It’s all about the O


Thanks Overstock.com !    I wanted to get my parents a memory foam mattress topper and Overstock continues to have great prices  –  $79 for  2″ foam.   This is about half the (otherwise good) Costco price for similar stuff.   Surfing around for more items I bumped into a 1G mem card for my Treo 650 at $26, also about half the going “good” price.    Free shipping made it a no brainer but then I realized “hey, there might be promo discounts” and a quick google search got me a link to an extra 15% off, which was very nicely tagged onto my existing shopping cart after visiting the (Overstock created?) coupon site.

The causes of a problem cannot total more than 100%


There is a lot of blame going around the world these days.   I think it would be helpful if people blaming others for a problem would first define the problem and then assign blame to all the parties involved, with the total blame equalling 100%.     The conflicts in the Middle east come to mind as an area where this might be helpful.     If a car bomb planted by insurgents kills 100 people how do you rationally allocate the responsibility?    I see all the following parties as having at least a measure of responsibility:

The insurgent bombers themselves
The insurgency who helped the bombers
Iraqi govt security forces (for failing to protect)
USA Govt military (for helping to destabilize the region)
Foreign funders of insurgency
Iraq citizens who support insurgency
US Citizens (for funding the inital conflict)

A reasonable list goes on for some time, though I wonder if you could simplify things by grouping political allies and adversaries?    At first this excercise seems somewhat futile, but I think it forces people to address issues that are usually left off the table such as “how much responsibility does an individual have for their direct violent actions?”.       I’d suggest that however you allocate responsibility you cannot rationally say the total is greater than 100%.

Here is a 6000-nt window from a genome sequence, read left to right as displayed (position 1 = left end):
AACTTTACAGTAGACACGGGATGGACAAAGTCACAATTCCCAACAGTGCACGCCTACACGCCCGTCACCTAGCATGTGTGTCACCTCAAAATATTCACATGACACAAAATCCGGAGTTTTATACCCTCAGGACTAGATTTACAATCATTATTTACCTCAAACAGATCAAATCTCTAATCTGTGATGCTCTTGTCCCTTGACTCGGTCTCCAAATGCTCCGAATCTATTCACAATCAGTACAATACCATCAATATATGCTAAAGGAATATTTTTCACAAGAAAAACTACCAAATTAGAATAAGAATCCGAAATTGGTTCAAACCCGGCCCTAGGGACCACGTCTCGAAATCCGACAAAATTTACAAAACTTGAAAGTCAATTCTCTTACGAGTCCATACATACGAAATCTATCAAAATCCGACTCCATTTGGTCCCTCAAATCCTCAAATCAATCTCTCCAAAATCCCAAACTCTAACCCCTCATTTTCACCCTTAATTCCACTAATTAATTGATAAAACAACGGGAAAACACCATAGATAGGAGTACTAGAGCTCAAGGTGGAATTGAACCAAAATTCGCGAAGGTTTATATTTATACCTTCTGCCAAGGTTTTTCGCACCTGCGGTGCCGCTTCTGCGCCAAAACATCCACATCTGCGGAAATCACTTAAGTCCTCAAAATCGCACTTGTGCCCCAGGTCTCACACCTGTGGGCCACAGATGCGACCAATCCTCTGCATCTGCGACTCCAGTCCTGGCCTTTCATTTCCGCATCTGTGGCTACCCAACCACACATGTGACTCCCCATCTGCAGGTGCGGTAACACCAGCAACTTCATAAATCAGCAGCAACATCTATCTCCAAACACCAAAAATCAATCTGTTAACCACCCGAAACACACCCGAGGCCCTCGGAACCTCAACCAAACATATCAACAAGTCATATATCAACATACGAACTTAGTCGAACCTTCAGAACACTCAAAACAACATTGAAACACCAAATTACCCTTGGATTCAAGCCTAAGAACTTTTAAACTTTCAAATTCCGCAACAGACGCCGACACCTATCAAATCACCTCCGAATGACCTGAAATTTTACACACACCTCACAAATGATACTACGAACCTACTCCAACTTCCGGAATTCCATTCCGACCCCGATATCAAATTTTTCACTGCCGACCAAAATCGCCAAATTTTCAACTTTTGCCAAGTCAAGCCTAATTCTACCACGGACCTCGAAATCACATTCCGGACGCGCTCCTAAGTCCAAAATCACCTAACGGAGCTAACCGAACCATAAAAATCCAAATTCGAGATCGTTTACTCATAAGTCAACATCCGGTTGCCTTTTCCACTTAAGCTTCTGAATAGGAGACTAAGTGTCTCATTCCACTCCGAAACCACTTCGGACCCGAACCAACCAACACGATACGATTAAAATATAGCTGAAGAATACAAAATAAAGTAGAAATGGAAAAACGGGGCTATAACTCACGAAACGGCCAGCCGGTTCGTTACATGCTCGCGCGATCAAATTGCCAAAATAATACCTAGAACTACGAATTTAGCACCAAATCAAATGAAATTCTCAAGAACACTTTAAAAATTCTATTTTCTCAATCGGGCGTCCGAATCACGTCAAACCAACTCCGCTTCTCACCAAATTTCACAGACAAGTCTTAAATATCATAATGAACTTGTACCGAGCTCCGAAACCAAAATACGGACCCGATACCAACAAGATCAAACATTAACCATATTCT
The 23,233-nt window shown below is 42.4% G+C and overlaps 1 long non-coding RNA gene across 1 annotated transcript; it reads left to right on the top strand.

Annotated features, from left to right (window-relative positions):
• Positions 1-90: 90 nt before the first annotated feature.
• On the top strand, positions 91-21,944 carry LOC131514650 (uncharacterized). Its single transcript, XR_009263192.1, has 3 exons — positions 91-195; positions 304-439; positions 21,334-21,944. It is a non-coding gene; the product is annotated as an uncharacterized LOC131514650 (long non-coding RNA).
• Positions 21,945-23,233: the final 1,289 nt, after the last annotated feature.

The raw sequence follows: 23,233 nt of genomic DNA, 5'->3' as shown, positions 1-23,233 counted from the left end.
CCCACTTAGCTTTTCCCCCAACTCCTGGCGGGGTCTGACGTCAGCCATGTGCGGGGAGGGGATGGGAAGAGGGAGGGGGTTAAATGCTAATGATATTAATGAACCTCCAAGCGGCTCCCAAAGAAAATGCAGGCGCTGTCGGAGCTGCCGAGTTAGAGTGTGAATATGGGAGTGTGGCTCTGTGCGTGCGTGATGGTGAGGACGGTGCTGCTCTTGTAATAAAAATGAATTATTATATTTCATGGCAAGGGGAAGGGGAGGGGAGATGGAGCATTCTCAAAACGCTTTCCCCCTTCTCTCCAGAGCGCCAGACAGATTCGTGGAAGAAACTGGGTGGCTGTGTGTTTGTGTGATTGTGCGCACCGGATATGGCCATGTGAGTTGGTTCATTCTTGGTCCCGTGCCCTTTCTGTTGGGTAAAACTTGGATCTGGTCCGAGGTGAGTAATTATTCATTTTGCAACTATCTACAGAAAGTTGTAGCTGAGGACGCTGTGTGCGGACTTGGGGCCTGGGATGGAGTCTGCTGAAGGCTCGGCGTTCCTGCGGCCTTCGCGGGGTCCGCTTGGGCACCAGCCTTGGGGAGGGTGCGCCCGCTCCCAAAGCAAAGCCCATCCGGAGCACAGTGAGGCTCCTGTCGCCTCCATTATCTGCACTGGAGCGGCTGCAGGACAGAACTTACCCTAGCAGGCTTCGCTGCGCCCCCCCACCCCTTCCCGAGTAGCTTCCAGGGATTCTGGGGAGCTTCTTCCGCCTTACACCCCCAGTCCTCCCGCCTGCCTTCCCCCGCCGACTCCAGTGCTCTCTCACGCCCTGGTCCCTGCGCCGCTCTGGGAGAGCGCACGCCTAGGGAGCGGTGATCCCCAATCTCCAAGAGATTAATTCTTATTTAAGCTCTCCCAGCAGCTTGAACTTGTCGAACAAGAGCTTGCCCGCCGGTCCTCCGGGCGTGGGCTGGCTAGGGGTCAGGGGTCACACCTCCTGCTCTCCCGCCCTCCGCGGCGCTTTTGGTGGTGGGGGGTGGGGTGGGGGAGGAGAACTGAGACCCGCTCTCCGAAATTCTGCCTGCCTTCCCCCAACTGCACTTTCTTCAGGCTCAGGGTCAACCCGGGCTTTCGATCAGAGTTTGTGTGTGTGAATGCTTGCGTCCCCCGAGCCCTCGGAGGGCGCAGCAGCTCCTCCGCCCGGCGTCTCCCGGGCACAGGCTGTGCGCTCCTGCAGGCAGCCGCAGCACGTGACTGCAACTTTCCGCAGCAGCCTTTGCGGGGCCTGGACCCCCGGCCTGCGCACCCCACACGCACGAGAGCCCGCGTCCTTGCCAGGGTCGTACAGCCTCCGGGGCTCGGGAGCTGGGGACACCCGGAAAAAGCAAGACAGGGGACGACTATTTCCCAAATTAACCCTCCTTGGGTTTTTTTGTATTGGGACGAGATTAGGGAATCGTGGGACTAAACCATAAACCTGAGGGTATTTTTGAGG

My working assumption is that people generally fall into two camps on this – one that says individuals have a lot of control over themselves and therefore bear most of the responsibility for their actions.  The other group suggests people’s actions are best viewed as the product of complicated forces that are usually out of the individual’s control.   These folks look at individual behavior more forgivingly and see societies as responsible for problems far more than individuals.
In the USA, and even internationally I think, individual accountability people tend to be politically conservative while society accountability people tend to be liberal.